You have the right to right to fully participate in health care decisions. What does that mean? It means your inner mommy (or daddy) voice can, and should, be heard. While you ought to take your doctor’s opinion into careful consideration, they are just like any other professional providing a service. When our car breaks down, we usually head to the internet to look up the problem and which mechanic we want to take it to. It’s the same thing with doctors. Remember, though, everything you read on the internet isn’t fact. Presenting concerns and research to your doctor should be encouraged, if only to debunk all the confusing myths out there. If they seem offended that you’re questioning them, perhaps you should consider switching doctors.
You have the right to receive accurate, thorough, and easily understood information. Don’t know the meaning of Alpha-fetoprotein? Ask! Questions are the key to being a proactive, knowledgeable parent. By asking questions the minute you don’t understand something, you can decide whether you want to raise any objections and avoid unwelcome surprises down the road. Don’t be embarrassed to ask anything, from where your baby really is on that fuzzy ultrasound screen, to whether the C-Section your doctor is recommending is really necessary. At the end of every appointment, ask yourself: Do I know what’s happening next? Find out who’s calling who with updates, and when.
If you’re having a problem with your care, you have the right to speak with whoever’s in charge, even the hospital supervisor. For example, if the person who’s treating you can’t answer your questions or seems to be brushing off your concerns, ask to speak with someone higher up who will hopefully take you seriously. You know your body (and your baby) better than anyone, and if you fear something is wrong, your anxiety deserves to be addressed. However, try to keep calm and make this request politely and confidently.
Don’t worry about insulting your current doctor by getting a second opinion, or even switching physicians altogether. As an expectant parent, you need to be completely happy and secure with your healthcare provider. After all, they are helping you bring another life into this world. If you’re uncomfortable, you and your baby are better off seeing someone else. While changing doctors late in your pregnancy is not usually recommended, sometimes it’s necessary. To help you make the decision, talk to a friend or family member with a fresh perspective on the situation – they can either confirm your worries or give you a reality check. Although you don’t have to, you can even talk to your old doctor before you switch. Hearing why you’re dissatisfied will only help them better serve patients in the future.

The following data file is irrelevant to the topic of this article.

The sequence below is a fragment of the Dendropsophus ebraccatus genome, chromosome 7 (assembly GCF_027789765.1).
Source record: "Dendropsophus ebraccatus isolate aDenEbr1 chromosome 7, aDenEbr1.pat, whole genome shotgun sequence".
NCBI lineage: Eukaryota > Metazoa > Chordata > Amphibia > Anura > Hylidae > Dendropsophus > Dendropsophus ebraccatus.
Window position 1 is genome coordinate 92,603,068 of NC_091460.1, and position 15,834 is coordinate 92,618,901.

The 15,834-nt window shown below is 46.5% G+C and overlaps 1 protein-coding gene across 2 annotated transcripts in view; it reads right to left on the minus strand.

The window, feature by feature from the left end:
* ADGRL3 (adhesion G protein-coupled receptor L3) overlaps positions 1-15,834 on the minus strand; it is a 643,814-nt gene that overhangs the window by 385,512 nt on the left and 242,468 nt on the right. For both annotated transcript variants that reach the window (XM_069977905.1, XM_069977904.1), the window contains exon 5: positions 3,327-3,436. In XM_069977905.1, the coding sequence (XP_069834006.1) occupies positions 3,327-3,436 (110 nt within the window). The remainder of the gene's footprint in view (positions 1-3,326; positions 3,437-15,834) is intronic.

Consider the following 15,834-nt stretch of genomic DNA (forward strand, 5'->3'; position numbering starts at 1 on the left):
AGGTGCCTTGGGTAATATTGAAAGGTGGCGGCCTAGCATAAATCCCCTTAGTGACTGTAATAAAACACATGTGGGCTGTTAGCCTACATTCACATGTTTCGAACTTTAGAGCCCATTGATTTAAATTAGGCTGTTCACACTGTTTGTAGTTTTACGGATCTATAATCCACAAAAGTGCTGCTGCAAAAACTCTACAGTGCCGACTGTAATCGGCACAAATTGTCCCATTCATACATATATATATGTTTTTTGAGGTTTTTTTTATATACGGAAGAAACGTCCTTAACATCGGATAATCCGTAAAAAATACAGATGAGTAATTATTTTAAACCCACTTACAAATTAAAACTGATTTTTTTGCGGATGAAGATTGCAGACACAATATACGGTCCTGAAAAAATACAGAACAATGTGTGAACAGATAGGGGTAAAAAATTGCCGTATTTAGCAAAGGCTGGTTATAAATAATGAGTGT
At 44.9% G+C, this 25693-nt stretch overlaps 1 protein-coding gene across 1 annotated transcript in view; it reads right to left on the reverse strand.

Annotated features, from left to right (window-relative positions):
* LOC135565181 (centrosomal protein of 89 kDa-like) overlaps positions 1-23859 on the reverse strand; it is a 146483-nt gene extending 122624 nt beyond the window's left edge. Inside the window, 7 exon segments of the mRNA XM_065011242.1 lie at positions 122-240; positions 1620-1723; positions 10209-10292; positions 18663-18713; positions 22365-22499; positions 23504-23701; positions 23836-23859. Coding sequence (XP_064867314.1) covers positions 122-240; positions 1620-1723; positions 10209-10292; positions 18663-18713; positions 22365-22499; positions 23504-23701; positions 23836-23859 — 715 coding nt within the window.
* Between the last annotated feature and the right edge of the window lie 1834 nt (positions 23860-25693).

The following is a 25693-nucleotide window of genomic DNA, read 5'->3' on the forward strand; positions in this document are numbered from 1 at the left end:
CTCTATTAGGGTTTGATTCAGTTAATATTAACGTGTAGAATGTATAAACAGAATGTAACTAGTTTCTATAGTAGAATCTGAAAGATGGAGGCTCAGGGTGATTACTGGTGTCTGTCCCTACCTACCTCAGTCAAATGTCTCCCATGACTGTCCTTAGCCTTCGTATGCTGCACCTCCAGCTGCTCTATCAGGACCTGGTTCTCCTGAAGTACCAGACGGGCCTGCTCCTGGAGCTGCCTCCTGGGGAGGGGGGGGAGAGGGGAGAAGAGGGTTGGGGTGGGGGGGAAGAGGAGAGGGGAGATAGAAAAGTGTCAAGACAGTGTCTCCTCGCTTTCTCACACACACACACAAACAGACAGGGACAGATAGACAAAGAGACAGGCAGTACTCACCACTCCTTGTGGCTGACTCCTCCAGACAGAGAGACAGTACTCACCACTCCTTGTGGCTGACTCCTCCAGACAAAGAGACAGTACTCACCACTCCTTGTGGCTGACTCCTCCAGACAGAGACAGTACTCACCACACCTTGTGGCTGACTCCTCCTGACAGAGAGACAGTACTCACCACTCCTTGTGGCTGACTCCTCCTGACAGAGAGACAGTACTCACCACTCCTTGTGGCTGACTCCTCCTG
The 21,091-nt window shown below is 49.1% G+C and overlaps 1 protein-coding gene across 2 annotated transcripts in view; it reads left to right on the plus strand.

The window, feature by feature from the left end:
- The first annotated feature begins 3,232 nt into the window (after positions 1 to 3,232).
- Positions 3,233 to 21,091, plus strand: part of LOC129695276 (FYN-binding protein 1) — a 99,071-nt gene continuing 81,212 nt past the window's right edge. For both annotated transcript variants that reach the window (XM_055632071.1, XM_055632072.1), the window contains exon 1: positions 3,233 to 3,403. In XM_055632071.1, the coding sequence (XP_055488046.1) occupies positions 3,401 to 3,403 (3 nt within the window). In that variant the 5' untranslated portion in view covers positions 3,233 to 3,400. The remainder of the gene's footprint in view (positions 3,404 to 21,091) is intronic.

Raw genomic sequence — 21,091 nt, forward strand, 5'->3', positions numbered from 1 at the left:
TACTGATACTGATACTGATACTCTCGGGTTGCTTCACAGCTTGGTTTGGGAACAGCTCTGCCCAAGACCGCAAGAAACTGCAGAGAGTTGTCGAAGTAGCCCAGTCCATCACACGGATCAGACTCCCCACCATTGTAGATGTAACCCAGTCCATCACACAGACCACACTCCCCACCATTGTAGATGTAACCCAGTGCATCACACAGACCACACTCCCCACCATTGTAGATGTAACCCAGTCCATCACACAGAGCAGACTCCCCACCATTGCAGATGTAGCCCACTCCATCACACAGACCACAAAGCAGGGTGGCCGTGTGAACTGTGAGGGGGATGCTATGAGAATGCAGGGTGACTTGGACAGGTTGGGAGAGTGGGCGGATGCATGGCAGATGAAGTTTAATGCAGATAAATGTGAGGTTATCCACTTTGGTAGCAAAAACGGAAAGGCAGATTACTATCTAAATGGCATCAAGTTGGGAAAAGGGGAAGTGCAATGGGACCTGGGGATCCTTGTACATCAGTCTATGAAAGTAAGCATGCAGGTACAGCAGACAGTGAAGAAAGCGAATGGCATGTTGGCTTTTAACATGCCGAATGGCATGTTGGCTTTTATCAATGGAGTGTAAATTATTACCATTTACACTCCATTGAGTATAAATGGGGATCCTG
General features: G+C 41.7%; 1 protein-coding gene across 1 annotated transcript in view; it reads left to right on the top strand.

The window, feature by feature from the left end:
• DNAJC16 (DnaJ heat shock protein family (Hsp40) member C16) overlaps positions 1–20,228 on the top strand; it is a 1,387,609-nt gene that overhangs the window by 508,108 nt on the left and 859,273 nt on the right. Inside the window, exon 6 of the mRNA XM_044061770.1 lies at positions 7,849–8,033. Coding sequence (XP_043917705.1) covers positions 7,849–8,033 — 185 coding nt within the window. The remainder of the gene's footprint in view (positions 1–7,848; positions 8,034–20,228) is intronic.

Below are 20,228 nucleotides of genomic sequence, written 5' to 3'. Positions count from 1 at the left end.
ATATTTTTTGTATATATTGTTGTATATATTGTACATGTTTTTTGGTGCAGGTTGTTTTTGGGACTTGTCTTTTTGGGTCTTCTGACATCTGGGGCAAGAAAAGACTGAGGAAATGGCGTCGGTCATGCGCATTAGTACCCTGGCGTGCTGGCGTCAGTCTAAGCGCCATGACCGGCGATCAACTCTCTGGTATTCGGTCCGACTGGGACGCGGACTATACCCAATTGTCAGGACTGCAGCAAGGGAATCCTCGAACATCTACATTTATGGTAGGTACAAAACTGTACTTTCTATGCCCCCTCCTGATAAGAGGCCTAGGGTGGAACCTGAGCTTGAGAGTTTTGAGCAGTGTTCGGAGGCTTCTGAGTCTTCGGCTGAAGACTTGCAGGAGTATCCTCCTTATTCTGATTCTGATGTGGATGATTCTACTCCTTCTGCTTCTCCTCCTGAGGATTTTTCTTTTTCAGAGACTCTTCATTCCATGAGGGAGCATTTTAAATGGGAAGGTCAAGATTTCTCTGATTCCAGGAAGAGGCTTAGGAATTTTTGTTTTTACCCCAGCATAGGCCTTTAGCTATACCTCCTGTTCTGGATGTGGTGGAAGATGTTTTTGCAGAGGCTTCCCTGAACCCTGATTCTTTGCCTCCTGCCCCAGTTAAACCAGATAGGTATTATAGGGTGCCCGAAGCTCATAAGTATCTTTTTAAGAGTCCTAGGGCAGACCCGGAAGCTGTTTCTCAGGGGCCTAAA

As a parent, your expectation to be informed and involved doesn’t make you pesky or high-maintenance. It makes you smart. Unfortunately, many mothers are not aware that this Patients’ Bill of Rights even exists.
Even women living here in the United States with highly trained doctors can be victims of tragedy. In fact, the maternal mortality rate has increased substantially, according to the Centers for Disease Control and Prevention (CDC) – from 396 in 2000 to 650 now. I don’t state this fact to scare you, but to prompt you into action. While poverty, pre-existing conditions, obesity, teen pregnancy, and lack of prenatal care are the most widely publicized reasons for maternal death, many of the fatalities are completely avoidable, according to United Press International.
When a doctor prescribes a drug, we assume it’s always an independent judgment based solely on our health needs. Wrong. Many physicians receive payments for speaking or consulting on behalf of pharmaceutical companies, reports NPR. On one hand, this is not against the law and can be seen as educating the public about new treatments and medications. On the other hand, it may be a conflict of interest – is your doctor prescribing the drug because it’s the best option, or is he prescribing it because he’s getting what amounts to kickbacks from the pharmaceutical company? Doctors, being human as we’ve decided, might not tell you about cheaper or less risky alternative medications because they want to pocket a little extra cash. Furthermore, they might be prescribing a drug as an extra layer of protection between themselves and a medical malpractice suit. They don’t want to be accused of undertreating you later.
I don’t know whether my friend’s doctor had an ulterior motive for prescribing the drug he did, but I do know you have the right to ask if your doctor has a relationship with a drug company, and whether that relationship involves payments. Most importantly, you have the right to ask about all your options before popping that pill.
Although every doctor is taught in med school to base their decisions on your health, they can be just as susceptible to attractive sales reps and comped dinners as the rest of us. We all want to think our doctor is rooting for us, especially when they’re responsible for two lives in one package, and most are completely honest with the best of intentions. Sadly, some aren’t. Being a parent with knowledge means being a parent with power. Take control of your own health and that of your innocent little one.